Think of altmetrics on a continuum, with scholarly impact on one end to popular and societal impact on the other end.
By: Michelle M. Volesko Brewer, Librarian/Market Intelligence Manager, Wolters Kluwer Health
As an author, you might be curious about the altmetric score and how altmetrics can help you. Fundamentally, altmetrics concerns the measurement of the use of your research article beyond the traditional measures of a journal impact factor, which uses citation counts in scholarly information sources. There are many types of “use” measured by altmetrics—mentions in Wikipedia, social media like Twitter, saves in Zotero, links in bookmarking services like Delicious—and much more. Altmetrics measures uses in scholarly and non-scholarly outlets. Think of altmetrics on a continuum, with scholarly impact on one end (traditional citations and bookmarks in reference management databases) to popular and societal impact on the other end (tweets and Facebook mentions).1
The list below represents many of the data sources and types of data tracked for the research outputs noted. For some sources, only one type of research output is tracked; for others, several may be counted. Not all altmetrics sources or aggregators use the same terminology for their measures, count the same metrics, or count the metrics in the same manner, frequency, or with the same methods. Some may employ weighted measures too for some metrics. Thus it is not statistically correct to compare altmetrics scores across aggregators or social media. The following list includes overlap to familiarize you with the terms that altmetrics aggregators use and report to you.
- Usage: Can include clicks on your works, downloads of the article, views, library holdings, or plays of a video.
- Readership: Can include number of views, saves, downloads, comments, or scholarly (or popular) mentions (sometimes called buzz) on publisher sites or other integrated sites.
- Captures: A term that counts a bookmark to your article.
- Twitter: Number of tweets that mention the resource and/or the number of Twitter users that have tweeted (or re-tweeted) a publication.2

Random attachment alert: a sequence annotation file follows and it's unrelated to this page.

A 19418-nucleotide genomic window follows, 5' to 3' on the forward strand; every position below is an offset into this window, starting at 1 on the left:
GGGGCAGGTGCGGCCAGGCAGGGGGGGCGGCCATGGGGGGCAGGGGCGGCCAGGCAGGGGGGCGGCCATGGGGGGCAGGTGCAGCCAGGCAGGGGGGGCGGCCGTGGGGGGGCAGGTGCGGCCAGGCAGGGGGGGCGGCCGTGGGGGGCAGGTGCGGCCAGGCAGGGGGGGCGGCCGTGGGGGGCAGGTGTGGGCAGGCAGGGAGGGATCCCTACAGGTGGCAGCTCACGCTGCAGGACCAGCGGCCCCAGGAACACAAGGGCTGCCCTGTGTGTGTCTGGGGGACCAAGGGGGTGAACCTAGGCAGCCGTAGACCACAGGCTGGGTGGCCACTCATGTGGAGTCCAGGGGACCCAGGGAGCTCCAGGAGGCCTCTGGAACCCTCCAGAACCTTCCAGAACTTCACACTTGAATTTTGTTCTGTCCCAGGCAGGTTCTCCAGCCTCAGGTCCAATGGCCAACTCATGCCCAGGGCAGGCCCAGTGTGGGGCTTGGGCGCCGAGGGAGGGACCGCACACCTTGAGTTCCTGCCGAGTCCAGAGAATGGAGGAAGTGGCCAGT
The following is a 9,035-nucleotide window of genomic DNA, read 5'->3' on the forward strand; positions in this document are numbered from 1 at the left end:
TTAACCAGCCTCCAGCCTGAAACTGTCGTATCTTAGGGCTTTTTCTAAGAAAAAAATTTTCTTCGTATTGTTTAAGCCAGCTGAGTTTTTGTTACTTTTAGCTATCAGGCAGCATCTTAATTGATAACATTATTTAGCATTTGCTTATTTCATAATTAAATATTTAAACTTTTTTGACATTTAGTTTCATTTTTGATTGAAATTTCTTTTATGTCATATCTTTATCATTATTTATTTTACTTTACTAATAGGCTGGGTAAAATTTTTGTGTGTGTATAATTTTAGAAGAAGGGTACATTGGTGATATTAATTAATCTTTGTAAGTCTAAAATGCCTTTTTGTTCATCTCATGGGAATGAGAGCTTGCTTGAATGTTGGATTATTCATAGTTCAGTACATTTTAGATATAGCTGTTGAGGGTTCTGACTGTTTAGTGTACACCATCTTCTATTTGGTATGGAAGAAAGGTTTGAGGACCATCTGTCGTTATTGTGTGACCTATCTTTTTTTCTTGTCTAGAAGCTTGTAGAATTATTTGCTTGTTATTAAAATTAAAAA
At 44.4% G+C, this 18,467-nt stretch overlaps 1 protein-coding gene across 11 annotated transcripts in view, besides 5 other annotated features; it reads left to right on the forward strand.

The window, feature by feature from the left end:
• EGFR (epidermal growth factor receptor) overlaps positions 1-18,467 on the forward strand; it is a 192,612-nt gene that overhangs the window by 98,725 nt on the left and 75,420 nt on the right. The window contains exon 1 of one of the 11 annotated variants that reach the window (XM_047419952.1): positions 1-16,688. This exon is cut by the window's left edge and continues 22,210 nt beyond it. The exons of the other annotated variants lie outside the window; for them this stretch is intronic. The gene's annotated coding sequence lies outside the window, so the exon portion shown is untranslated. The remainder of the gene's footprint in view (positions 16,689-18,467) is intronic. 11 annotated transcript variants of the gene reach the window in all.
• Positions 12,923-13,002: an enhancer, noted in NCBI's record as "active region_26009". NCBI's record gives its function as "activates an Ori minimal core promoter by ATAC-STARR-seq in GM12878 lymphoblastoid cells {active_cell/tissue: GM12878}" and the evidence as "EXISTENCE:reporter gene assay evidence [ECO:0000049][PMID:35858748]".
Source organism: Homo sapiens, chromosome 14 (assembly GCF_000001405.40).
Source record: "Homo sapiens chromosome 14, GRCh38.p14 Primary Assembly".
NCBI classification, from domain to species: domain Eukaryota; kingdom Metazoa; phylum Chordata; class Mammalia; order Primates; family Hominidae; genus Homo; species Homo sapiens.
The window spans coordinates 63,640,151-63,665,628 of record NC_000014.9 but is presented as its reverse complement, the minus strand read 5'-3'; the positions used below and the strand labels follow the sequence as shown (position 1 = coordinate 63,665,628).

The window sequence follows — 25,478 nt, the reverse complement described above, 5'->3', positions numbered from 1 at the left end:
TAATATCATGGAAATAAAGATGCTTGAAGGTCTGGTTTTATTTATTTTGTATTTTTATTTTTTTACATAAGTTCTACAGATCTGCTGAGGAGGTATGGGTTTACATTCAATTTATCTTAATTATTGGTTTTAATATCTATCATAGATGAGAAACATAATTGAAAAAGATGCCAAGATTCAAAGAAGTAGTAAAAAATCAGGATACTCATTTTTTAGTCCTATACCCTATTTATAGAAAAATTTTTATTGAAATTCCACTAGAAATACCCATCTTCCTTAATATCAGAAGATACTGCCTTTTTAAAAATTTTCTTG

- Reference managers: Number of “saves” in online reference managers.
- Blogs: Number of times a publication has been mentioned in blogs.2
- Mentions: Some measures count blog posts, comments, reviews, and Wikipedia links as a mention.
- Social networking platforms: Number of links or references to the resource.
- Number of discussions: Recommendations or copies made of the resource.
- Facebook walls: Number of times a publication has been mentioned on a wall on Facebook.2
- Google+: Number of users that have mentioned the publication.2
- News outlets: Number of mentions of scholarly articles in magazines and news2 including mainstream media and press releases.
- Citations: Social media counts citations from non-traditional sources like citation indexes, patent citations, clinical citations, and public policy documents.
- Wikipedia: Number of mentions of articles or other academic outputs in the English-language version.3
Altmetrics aggregation services
There are aggregation services that measure how much an author’s works are used within social media. To make better sense of the diverse altmetrics measures, and to save time, authors should use an aggregator service.4 There are currently three main products: Altmetric, Our Research (formerly Impact Story), and Plum Analytics.5 These services normalize the data for use by individuals, institutions, publishers, funders, and others. Authors can see how they compare to others and can access, see, and share the reports and reuse the data as needed. Not every service measures all social media, and not all services measure in the same way.
Availability of aggregation services to authors
Not all services are directly accessible via an author registration or individual subscription, which can be confusing. Altmetric.com and Plum Analytics data are licensed by institutions, though the data is available to authors for free via an institution or publisher page. Authors can see their data from these services on their article page from their journal publisher, or an author page, from their institution when they have faculty status, or via a library licensed database like Scopus. Altmetric.com also licenses to publishers or institutions.
Impact Story is available to the individual and uses data from Altmetric.com. The service is currently free to authors, supported by the Sloan Foundation, but it may or may not have an annual fee after a free access period. Impact Story uses CrossRef for article metadata and ORCID for author identity management.
Additionally, there are other services an academic institution may use like the Mendeley Institutional Edition (MIE) that functions as an analytics tool. MIE is built on top of Mendeley, so an academic institution can understand its research output4 and impact.
Other ways publishers and aggregators are helping authors is by putting the altmetrics data in context for interpretation. For example:
- Impact Story normalizes data by publication year and includes percentiles—it might, for example, note that a given paper has more readers on the online reference manager Mendeley than 97% of papers indexed that year.6
- Altmetric.com shows results normalized by journal, which allows fairer comparison of papers in discipline-specific publications.6
- Google Scholar Citations is a service that allows authors to track their publications and influence using Google Scholar metrics.4